so it appears i completely failed at blogging every week but ah well. i’ve been super busy.
at the thoughtmenu in july we were lucky enough to have james bridle speak at the second event where he gave a brief talk introducing the idea of ‘Young Mecanical Turks’
due to our 10min talk rule he unfortunately wasn’t able to fully get to the bones of his conclusion, so the talk was left quite opened ended for interpretation and where he was going, i’m not going to layout his argument here as he is much better placed to make that elsewhere.
however I would like to take his talk to its logical end point, work backwards and at high level talk about how we got there. whilst he was talking, the topic brought to mind this short story by marshal brain that my friend razi linked to on Twitter recently.
:: thoughts ::
> firstly one must assume that the main character in the story is a participant in a software platform, and not an ’employee’. if he declines a task issued, Manna will provide him another one – i can imagine there is a small number of vetos an employee is allowed (per day/per week) before they are suspended from the platform and told to go home.
> he is paid per task completed rather than an hourly rate. the software will algorithmically assign enough tasks across his day to earn a living wage.
- open the cupboard door 30p
- pull out bucket 20p
- fill it with water 25p
> with each small and mundane task he performs before he can start, he has to accept a eula of millions of lines of leagalease covering the terms of employment for that specific task.
> by making the user accept a eula with every task, the employer can calculate the amout of insurance need to provided cover to the employee via a task sperciffic risk assessment. (Micro insurance of this kind became common practice after zipcar introduced Google’s self driving car, which requires you to buy insurance on a per journey basis – as self driving cars are MUCH safer than manual drivers their insurence premiums went through the roof)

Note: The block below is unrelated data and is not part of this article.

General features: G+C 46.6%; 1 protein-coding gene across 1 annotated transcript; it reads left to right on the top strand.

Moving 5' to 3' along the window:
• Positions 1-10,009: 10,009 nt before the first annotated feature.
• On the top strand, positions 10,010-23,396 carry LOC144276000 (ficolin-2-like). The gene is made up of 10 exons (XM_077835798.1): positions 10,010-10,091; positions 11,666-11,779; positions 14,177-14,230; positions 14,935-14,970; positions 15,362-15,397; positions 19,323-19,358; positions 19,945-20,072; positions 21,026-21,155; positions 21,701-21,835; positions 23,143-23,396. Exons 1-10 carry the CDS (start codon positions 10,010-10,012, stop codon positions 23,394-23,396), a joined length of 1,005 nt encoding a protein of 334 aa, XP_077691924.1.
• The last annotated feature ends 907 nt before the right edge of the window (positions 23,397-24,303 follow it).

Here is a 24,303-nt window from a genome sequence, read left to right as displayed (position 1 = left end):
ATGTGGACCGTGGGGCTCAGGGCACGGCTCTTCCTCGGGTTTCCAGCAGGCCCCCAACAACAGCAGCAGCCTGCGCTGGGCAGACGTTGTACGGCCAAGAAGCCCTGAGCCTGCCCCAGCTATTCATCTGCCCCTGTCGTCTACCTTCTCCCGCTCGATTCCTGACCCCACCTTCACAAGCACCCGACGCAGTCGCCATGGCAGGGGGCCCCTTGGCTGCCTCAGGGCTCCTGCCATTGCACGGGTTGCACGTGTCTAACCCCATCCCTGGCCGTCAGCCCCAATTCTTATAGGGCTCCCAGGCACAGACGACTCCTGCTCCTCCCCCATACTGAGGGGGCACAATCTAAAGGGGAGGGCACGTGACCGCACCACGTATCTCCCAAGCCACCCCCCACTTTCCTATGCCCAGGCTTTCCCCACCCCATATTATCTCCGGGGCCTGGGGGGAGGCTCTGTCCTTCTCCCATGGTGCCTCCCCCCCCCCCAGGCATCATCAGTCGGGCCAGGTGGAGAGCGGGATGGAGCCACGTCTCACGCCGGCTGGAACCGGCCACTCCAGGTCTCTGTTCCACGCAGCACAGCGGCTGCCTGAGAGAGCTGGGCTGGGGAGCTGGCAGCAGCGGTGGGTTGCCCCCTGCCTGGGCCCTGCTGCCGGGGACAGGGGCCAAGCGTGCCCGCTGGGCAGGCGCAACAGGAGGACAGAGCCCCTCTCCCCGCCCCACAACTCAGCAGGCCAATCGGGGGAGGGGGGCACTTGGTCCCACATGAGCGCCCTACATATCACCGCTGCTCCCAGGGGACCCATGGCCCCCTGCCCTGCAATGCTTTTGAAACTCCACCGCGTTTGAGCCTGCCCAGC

> there is a long term gamification element in the platform that rewards users XP and allows them to choose and open up skill trees for training purposes (points and skills accumulated on one platform are not transferable to any another)
> bonus points are rewarded if employees complete ‘market tasks’ these are open jobs that are in the job pipe and need doing but have yet to become urgent enough that the software issues an instruction to go do it. the task would start at say £1/£2 and go down in price as time moves on as it becomes more urgent/pressing. employees can bid against each other on ‘market’ tasks: with the job going to the employee that bids the lowest before the time runs out. of course if a young mecanical turk enjoys doing the task the can choose the ‘queue it now’ option which ends the auction instantly at the lowest price possible (bottom end price set by the Manna algorithm) and it gets added to their queue.
> as employees work in the system/on the platform over time they level up and gain accsess to things like days off, dental care and eventually healthcare.
:: workers rights do not exisit in this world ::
as companies like task rabbit and amazons mechanical turk evolve and combine, the mechanics and legal framework that employment law provides will not be able to move quick enough to keep up with the rate of change. i think the semantic point i made about people being participants in a software platform and not ’employees’ is key here. which is why it is so important that we fight for universal human rights both in the physical sphere and the digital. our identities and personalities are already exploited by a network used by nearly a billion people.
let’s not let the exploitation of our immaterial labour become material.
ybodonOctober 22, 2012 at 18:19
look up piecework.
“Oh brave new world that has such people in it”
reallifelieselsewhereOctober 22, 2012 at 22:57
Hi! thanks for your comment. gonna add the tag!
been reading about piecework this evening. interesting that in a few cited examples it has both increased AND decreased live/working standards in various industries (but generally associated with sweatshop work) – what are your thoughts?
reallifelieselsewhereFebruary 15, 2013 at 21:51
Tesco staff forced to wear arm monitors that track work rate :: http://www.independent.ie/irish-news/tesco-staff-forced-to-wear-arm-monitors-that-track-work-rate-29060257.html
Lucy Wills (@re_present)April 28, 2013 at 14:20
Piece work has been a common practice for a very long time – both men and wowen, sewing crafting assembling to a moderate skill level in the home to supplement their incomes or when other seasonal trades are slack. If it becomes the standard form of employment, and of income, then precarity becomes the norm. This causes problems now, and in the future, and not just with our rights: http://www.newscientist.com/article/mg21829122.800-the-hidden-costs-of-austerity.html